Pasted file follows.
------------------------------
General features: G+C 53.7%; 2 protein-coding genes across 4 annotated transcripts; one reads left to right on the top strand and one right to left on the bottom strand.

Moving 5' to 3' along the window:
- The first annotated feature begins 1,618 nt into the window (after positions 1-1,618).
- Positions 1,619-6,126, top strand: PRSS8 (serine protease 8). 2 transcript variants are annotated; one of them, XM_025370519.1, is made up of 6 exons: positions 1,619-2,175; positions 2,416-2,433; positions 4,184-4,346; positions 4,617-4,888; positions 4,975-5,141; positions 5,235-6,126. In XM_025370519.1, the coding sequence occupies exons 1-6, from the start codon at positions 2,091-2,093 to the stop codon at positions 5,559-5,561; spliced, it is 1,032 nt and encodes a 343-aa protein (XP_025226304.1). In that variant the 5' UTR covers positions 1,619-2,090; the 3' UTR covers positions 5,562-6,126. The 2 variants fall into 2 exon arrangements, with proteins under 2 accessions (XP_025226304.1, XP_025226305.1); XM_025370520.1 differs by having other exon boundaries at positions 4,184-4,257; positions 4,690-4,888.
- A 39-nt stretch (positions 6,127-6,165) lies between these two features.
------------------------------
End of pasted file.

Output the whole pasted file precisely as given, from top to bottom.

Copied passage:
General features: G+C 53.7%; 2 protein-coding genes across 4 annotated transcripts; one reads left to right on the top strand and one right to left on the bottom strand.

Moving 5' to 3' along the window:
- The first annotated feature begins 1,618 nt into the window (after positions 1-1,618).
- Positions 1,619-6,126, top strand: PRSS8 (serine protease 8). 2 transcript variants are annotated; one of them, XM_025370519.1, is made up of 6 exons: positions 1,619-2,175; positions 2,416-2,433; positions 4,184-4,346; positions 4,617-4,888; positions 4,975-5,141; positions 5,235-6,126. In XM_025370519.1, the coding sequence occupies exons 1-6, from the start codon at positions 2,091-2,093 to the stop codon at positions 5,559-5,561; spliced, it is 1,032 nt and encodes a 343-aa protein (XP_025226304.1). In that variant the 5' UTR covers positions 1,619-2,090; the 3' UTR covers positions 5,562-6,126. The 2 variants fall into 2 exon arrangements, with proteins under 2 accessions (XP_025226304.1, XP_025226305.1); XM_025370520.1 differs by having other exon boundaries at positions 4,184-4,257; positions 4,690-4,888.
- A 39-nt stretch (positions 6,127-6,165) lies between these two features.